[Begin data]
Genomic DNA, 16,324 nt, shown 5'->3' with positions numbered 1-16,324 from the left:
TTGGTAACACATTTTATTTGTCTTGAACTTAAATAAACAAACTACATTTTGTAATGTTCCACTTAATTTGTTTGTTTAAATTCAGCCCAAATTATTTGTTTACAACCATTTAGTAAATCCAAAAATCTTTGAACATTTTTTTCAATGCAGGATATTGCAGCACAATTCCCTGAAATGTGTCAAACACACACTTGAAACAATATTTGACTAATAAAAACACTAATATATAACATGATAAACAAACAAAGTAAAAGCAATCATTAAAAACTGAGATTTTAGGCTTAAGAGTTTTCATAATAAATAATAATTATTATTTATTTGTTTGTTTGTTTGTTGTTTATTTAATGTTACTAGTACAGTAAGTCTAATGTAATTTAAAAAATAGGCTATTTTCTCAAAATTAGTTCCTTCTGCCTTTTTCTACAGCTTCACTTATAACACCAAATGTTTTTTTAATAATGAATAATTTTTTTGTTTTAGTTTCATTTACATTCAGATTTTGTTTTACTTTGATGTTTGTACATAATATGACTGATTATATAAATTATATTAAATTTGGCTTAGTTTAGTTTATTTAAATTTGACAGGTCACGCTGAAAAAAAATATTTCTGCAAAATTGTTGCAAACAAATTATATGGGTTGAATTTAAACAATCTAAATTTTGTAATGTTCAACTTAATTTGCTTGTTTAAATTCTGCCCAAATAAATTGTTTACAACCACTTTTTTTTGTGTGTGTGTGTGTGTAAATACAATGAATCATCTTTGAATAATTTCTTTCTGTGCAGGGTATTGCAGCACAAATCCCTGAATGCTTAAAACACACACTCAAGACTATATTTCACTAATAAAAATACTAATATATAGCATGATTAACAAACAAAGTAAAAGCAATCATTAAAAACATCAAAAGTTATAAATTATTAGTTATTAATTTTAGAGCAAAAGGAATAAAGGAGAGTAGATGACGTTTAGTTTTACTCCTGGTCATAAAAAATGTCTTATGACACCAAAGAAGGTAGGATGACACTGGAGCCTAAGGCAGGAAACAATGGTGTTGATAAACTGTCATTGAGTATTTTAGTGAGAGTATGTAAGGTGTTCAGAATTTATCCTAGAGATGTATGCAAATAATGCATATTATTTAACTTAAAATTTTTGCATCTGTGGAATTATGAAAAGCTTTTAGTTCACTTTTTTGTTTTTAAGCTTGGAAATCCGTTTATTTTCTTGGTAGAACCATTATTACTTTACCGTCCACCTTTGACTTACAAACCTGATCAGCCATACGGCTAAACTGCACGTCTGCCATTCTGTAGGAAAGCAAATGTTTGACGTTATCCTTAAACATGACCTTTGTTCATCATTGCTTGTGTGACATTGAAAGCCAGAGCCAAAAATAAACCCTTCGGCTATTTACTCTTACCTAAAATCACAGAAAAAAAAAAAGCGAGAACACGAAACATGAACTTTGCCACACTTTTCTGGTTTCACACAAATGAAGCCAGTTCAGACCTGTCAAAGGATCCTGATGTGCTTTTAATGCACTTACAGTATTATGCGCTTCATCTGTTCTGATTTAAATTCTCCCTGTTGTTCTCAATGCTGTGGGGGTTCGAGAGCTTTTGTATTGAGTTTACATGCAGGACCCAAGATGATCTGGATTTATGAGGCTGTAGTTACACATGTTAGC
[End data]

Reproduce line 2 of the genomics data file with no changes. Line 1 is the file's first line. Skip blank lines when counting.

TTGGTAACACATTTTATTTGTCTTGAACTTAAATAAACAAACTACATTTTGTAATGTTCCACTTAATTTGTTTGTTTAAATTCAGCCCAAATTATTTGTTTACAACCATTTAGTAAATCCAAAAATCTTTGAACATTTTTTTCAATGCAGGATATTGCAGCACAATTCCCTGAAATGTGTCAAACACACACTTGAAACAATATTTGACTAATAAAAACACTAATATATAACATGATAAACAAACAAAGTAAAAGCAATCATTAAAAACTGAGATTTTAGGCTTAAGAGTTTTCATAATAAATAATAATTATTATTTATTTGTTTGTTTGTTTGTTGTTTATTTAATGTTACTAGTACAGTAAGTCTAATGTAATTTAAAAAATAGGCTATTTTCTCAAAATTAGTTCCTTCTGCCTTTTTCTACAGCTTCACTTATAACACCAAATGTTTTTTTAATAATGAATAATTTTTTTGTTTTAGTTTCATTTACATTCAGATTTTGTTTTACTTTGATGTTTGTACATAATATGACTGATTATATAAATTATATTAAATTTGGCTTAGTTTAGTTTATTTAAATTTGACAGGTCACGCTGAAAAAAAATATTTCTGCAAAATTGTTGCAAACAAATTATATGGGTTGAATTTAAACAATCTAAATTTTGTAATGTTCAACTTAATTTGCTTGTTTAAATTCTGCCCAAATAAATTGTTTACAACCACTTTTTTTTGTGTGTGTGTGTGTGTAAATACAATGAATCATCTTTGAATAATTTCTTTCTGTGCAGGGTATTGCAGCACAAATCCCTGAATGCTTAAAACACACACTCAAGACTATATTTCACTAATAAAAATACTAATATATAGCATGATTAACAAACAAAGTAAAAGCAATCATTAAAAACATCAAAAGTTATAAATTATTAGTTATTAATTTTAGAGCAAAAGGAATAAAGGAGAGTAGATGACGTTTAGTTTTACTCCTGGTCATAAAAAATGTCTTATGACACCAAAGAAGGTAGGATGACACTGGAGCCTAAGGCAGGAAACAATGGTGTTGATAAACTGTCATTGAGTATTTTAGTGAGAGTATGTAAGGTGTTCAGAATTTATCCTAGAGATGTATGCAAATAATGCATATTATTTAACTTAAAATTTTTGCATCTGTGGAATTATGAAAAGCTTTTAGTTCACTTTTTTGTTTTTAAGCTTGGAAATCCGTTTATTTTCTTGGTAGAACCATTATTACTTTACCGTCCACCTTTGACTTACAAACCTGATCAGCCATACGGCTAAACTGCACGTCTGCCATTCTGTAGGAAAGCAAATGTTTGACGTTATCCTTAAACATGACCTTTGTTCATCATTGCTTGTGTGACATTGAAAGCCAGAGCCAAAAATAAACCCTTCGGCTATTTACTCTTACCTAAAATCACAGAAAAAAAAAAAGCGAGAACACGAAACATGAACTTTGCCACACTTTTCTGGTTTCACACAAATGAAGCCAGTTCAGACCTGTCAAAGGATCCTGATGTGCTTTTAATGCACTTACAGTATTATGCGCTTCATCTGTTCTGATTTAAATTCTCCCTGTTGTTCTCAATGCTGTGGGGGTTCGAGAGCTTTTGTATTGAGTTTACATGCAGGACCCAAGATGATCTGGATTTATGAGGCTGTAGTTACACATGTTAGC